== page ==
Employment insurance has been written about earlier on this blog and it is likely that the Maternal and Parental Benefits offered through the program are known to most people. This post will look at the Employment Insurance Compassionate Care Benefits available through the program.

Employment Insurance (EI) offers Compassionate Care Benefits to people who have to be absent from work temporarily to provide care/support to a severely-ill family member who is deemed as a patient at a high degree of risk (i.e. facing death). Although most provincial and territorial labor codes offer job protection for employees facing such a life situation, it is important to verify with the employer and the provincial/territorial government before applying.

Eligibility. If a person has to leave work to provide care to a family member who is at risk of dying within 26 weeks, then they can receive compassionate care benefits for a maximum of 6 weeks. If the applicant is unemployed and already receiving EI benefits, they can still seek to receive compassionate care benefits. Self-employed Canadians are also eligible to apply for EI compassionate care benefits if they are registered in the EI program. To be eligible, an applicant will have to show evidence that

  • Their regular weekly earnings have decreased by >40%; and,
  • They have accumulated 600 insured hours of work in the last 52 weeks (or since the start of the last claim if applicable).

Family member. A person can apply for compassionate care benefits for their own family member or those of their spouse or common-law partner; a full list of eligible family members can be found here. In addition, an applicant can also receive benefits to care for a severely-ill person such as a close friend or neighbor, who considers them a family member. In such cases, a signed Compassionate Care Benefits Attestation form is required from the severely-ill person or their legal representative. Also, it is possible for an applicant to share the 6 weeks of compassionate care benefits with other members of the family but each eligible member must apply separately.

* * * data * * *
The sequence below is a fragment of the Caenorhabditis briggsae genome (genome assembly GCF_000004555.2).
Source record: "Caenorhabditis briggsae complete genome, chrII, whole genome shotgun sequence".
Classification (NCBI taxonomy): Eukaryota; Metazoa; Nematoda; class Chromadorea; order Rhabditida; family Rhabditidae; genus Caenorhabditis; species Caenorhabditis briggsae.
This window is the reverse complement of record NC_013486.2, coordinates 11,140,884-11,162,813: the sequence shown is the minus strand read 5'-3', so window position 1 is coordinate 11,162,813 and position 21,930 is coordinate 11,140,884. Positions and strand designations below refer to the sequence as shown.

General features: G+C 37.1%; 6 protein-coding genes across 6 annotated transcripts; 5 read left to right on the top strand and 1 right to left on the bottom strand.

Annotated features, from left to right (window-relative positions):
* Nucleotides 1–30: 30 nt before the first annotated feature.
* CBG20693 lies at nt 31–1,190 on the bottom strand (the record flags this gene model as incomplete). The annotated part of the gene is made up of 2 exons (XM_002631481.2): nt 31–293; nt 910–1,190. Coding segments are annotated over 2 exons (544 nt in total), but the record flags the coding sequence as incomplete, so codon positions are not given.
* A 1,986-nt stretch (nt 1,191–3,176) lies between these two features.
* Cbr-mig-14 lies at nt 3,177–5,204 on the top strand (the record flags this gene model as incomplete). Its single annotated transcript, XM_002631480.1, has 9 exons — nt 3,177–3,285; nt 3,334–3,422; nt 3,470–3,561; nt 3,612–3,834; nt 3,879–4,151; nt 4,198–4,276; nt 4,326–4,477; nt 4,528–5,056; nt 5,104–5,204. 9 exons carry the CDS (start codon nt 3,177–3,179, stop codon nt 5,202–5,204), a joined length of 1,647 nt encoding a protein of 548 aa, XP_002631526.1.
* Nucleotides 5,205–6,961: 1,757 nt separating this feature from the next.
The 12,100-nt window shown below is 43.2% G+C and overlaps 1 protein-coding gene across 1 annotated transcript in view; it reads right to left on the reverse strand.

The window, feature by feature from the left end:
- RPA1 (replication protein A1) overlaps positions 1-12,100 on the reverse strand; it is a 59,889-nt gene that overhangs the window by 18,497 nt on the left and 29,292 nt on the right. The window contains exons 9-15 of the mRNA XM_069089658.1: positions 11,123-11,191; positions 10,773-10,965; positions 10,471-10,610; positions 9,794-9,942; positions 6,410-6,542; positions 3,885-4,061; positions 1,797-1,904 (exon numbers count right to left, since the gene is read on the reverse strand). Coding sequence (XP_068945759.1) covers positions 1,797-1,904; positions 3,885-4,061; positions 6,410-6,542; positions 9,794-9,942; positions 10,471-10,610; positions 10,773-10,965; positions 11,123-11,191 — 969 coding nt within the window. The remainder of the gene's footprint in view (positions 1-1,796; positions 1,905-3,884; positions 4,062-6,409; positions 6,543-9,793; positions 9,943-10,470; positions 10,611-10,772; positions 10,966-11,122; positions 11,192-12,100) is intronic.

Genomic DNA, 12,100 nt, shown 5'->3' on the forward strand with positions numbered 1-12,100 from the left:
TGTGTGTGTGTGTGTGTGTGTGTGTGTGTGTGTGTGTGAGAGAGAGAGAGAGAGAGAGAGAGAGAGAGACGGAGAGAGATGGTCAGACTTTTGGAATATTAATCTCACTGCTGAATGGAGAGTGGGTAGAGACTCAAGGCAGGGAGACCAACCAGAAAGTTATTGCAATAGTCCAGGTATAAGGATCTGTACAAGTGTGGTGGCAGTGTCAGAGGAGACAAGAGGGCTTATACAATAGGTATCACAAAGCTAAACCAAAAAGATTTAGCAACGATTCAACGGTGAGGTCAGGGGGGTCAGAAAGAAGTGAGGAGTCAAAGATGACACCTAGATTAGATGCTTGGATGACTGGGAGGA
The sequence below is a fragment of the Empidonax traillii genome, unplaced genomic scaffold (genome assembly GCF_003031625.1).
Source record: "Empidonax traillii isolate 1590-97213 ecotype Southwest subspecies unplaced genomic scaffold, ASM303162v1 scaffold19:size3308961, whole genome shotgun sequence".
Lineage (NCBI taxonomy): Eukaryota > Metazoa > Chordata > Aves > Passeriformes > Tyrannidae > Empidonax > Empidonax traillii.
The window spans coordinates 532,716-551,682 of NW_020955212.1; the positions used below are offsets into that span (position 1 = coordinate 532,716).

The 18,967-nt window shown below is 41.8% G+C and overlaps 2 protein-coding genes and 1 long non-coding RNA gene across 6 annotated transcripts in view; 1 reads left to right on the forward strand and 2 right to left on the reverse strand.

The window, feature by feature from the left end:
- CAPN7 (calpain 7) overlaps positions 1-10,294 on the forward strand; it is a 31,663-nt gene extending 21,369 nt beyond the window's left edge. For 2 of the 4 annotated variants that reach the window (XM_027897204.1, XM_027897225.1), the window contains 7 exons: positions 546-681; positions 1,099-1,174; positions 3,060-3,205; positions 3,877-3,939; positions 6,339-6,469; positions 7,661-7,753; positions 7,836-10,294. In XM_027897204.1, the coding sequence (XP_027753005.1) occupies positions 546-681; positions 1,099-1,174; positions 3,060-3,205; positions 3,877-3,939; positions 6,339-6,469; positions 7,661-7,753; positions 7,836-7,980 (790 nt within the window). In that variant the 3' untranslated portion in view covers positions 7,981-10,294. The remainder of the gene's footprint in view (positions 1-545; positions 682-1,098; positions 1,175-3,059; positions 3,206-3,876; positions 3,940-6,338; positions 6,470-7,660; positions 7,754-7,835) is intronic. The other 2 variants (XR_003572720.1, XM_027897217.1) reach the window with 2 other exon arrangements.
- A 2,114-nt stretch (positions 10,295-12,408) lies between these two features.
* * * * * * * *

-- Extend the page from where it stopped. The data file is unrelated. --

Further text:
Documentation. An applicant would need to provide their SIN, address, employer details and dates of employment for the previous 52 weeks, immigration status and work permit if applicable, information about the seriously-ill family member, medical proof that the family member needs care or support, and complete banking information (for direct deposit).

Payments. If an application meets requirements, the first payment is generally sent within 28 days from the date the application was received. The maximum payment, dependent on the benefit rate and average insurable earnings, in 2015 is $524 per week. It is worth noting that the payments are treated as taxable income. It is important to note that a person will have to serve a two-week unpaid waiting period before collecting benefits. Any income earned during the waiting period will be deducted from future benefits unless the income falls under an exemption category such as sick leave pay.

Have you applied for Employment Insurance Compassionate Care Benefits? If so, did you face any hardship in proving your eligibility or was it a straightforward process? Any insight you can share may be useful to other potential applicants.

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  1. Jason on December 1, 2015 at 11:01 am

    Hi Clark and FT.

    I have been reading MDJ for years! Great work FT and everyone. I cannot use the contact form as apparently my location has been identified as a part of a spam network (A global pharmaceutical in New England). My question, I am a Canadian citizen now working in the USA. Can you do an article on how to do my taxes? I don’t even know where to start or who to contact. Can you contact me at my email for details on my situation?


  2. Peter on December 4, 2015 at 2:37 am

    No recent EI experience on my part. Last time was 10 years ago. Was seamless and got a few EI payments until I got a new job.

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